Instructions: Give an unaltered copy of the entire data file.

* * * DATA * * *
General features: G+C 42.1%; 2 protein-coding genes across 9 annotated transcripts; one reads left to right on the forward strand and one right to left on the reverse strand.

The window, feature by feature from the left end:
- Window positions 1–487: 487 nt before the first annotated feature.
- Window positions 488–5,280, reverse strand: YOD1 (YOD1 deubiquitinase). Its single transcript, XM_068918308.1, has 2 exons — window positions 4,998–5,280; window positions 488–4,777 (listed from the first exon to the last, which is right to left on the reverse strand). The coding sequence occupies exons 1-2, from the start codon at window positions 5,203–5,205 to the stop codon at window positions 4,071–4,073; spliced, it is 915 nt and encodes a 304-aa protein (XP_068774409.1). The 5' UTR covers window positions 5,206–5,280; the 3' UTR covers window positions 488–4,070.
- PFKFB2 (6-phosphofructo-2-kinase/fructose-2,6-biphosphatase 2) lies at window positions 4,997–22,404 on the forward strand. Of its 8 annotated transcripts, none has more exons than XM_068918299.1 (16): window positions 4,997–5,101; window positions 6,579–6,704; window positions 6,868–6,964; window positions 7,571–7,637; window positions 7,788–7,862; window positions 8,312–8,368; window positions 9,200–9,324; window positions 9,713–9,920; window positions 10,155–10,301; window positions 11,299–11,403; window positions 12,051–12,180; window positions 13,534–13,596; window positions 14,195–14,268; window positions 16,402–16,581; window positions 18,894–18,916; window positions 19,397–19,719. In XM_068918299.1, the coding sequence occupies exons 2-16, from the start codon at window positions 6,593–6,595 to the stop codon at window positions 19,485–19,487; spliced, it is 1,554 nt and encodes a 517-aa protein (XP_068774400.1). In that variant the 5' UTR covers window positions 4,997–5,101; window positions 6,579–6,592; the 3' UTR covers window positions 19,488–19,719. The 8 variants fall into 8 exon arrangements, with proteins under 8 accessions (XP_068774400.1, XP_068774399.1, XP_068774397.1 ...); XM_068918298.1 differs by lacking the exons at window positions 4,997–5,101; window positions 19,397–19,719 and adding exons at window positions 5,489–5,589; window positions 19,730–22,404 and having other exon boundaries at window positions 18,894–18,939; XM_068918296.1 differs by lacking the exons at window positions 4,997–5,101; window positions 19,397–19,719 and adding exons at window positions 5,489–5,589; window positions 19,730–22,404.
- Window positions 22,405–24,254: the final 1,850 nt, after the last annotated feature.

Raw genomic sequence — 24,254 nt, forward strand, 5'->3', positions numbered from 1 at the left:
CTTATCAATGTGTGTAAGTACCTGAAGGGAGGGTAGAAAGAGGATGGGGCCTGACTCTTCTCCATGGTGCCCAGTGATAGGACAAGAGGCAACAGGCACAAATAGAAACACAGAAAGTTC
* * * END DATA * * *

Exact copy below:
General features: G+C 42.1%; 2 protein-coding genes across 9 annotated transcripts; one reads left to right on the forward strand and one right to left on the reverse strand.

The window, feature by feature from the left end:
- Window positions 1–487: 487 nt before the first annotated feature.
- Window positions 488–5,280, reverse strand: YOD1 (YOD1 deubiquitinase). Its single transcript, XM_068918308.1, has 2 exons — window positions 4,998–5,280; window positions 488–4,777 (listed from the first exon to the last, which is right to left on the reverse strand). The coding sequence occupies exons 1-2, from the start codon at window positions 5,203–5,205 to the stop codon at window positions 4,071–4,073; spliced, it is 915 nt and encodes a 304-aa protein (XP_068774409.1). The 5' UTR covers window positions 5,206–5,280; the 3' UTR covers window positions 488–4,070.
- PFKFB2 (6-phosphofructo-2-kinase/fructose-2,6-biphosphatase 2) lies at window positions 4,997–22,404 on the forward strand. Of its 8 annotated transcripts, none has more exons than XM_068918299.1 (16): window positions 4,997–5,101; window positions 6,579–6,704; window positions 6,868–6,964; window positions 7,571–7,637; window positions 7,788–7,862; window positions 8,312–8,368; window positions 9,200–9,324; window positions 9,713–9,920; window positions 10,155–10,301; window positions 11,299–11,403; window positions 12,051–12,180; window positions 13,534–13,596; window positions 14,195–14,268; window positions 16,402–16,581; window positions 18,894–18,916; window positions 19,397–19,719. In XM_068918299.1, the coding sequence occupies exons 2-16, from the start codon at window positions 6,593–6,595 to the stop codon at window positions 19,485–19,487; spliced, it is 1,554 nt and encodes a 517-aa protein (XP_068774400.1). In that variant the 5' UTR covers window positions 4,997–5,101; window positions 6,579–6,592; the 3' UTR covers window positions 19,488–19,719. The 8 variants fall into 8 exon arrangements, with proteins under 8 accessions (XP_068774400.1, XP_068774399.1, XP_068774397.1 ...); XM_068918298.1 differs by lacking the exons at window positions 4,997–5,101; window positions 19,397–19,719 and adding exons at window positions 5,489–5,589; window positions 19,730–22,404 and having other exon boundaries at window positions 18,894–18,939; XM_068918296.1 differs by lacking the exons at window positions 4,997–5,101; window positions 19,397–19,719 and adding exons at window positions 5,489–5,589; window positions 19,730–22,404.
- Window positions 22,405–24,254: the final 1,850 nt, after the last annotated feature.

Raw genomic sequence — 24,254 nt, forward strand, 5'->3', positions numbered from 1 at the left:
CTTATCAATGTGTGTAAGTACCTGAAGGGAGGGTAGAAAGAGGATGGGGCCTGACTCTTCTCCATGGTGCCCAGTGATAGGACAAGAGGCAACAGGCACAAATAGAAACACAGAAAGTTC